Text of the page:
Companies have a role in helping create an equitable redistribution happen, too, through positive advocacy for change and their own policies. A number of apparel brands like Adidas, Patagonia, Matter, and Everlane embrace living wages in the supply chain. And in December, influential billionaire investor Paul Tudor Jones, co-founder of Just Capital — an organization dedicated to build an economy that works for all, rejected the “false god of low pay” and called on companies to embrace living wages.

. . .

A final thought on two things we learned this year that may inspire. First, business can pivot very fast when it needs to, with many having completely reorganized production or supply chains in days. Think of the pharma industry that produced those Covid vaccines in less than a year. We are capable of so much.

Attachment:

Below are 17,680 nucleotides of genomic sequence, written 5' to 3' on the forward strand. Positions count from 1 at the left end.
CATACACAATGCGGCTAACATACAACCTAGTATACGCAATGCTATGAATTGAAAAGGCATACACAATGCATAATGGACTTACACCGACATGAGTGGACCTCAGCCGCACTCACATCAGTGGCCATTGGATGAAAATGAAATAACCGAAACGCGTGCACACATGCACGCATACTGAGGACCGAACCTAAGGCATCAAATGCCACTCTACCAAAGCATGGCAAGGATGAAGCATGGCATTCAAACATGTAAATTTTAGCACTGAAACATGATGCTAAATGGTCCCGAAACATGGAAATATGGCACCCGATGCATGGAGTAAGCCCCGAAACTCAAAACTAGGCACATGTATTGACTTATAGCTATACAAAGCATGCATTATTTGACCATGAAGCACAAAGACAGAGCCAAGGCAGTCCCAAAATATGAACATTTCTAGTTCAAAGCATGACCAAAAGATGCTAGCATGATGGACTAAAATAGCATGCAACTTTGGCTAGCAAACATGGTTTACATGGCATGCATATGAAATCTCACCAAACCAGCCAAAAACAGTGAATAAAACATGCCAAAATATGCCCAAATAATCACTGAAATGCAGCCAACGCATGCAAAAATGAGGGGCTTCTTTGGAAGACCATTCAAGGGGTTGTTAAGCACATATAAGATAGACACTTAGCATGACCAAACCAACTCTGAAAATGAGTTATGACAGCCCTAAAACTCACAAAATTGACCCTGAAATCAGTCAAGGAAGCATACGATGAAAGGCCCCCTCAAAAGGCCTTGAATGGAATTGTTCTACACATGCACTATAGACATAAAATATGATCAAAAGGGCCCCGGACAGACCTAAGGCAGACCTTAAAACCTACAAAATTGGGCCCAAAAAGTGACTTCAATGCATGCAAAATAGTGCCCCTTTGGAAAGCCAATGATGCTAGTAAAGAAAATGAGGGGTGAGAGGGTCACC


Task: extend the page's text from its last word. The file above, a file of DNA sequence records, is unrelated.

Second, as the world paused this spring, millions of city dwellers in Los Angeles, Beijing, and elsewhere looked up and saw blue sky. A pandemic was no way to get there, but it gave us a beautiful picture of what living in a cleaner world would look like.

As the vaccine makes its way around the world, we can all look forward with hope that the suffering will end in 2021 and we can continue building a thriving world for all. All in all, even in the midst of a human health crisis of unimaginable proportions, the sustainability agenda continues — because it has to.

*Editor’s note: Harvard Business Publishing paused paid advertising to Facebook and Instagram for the month of July.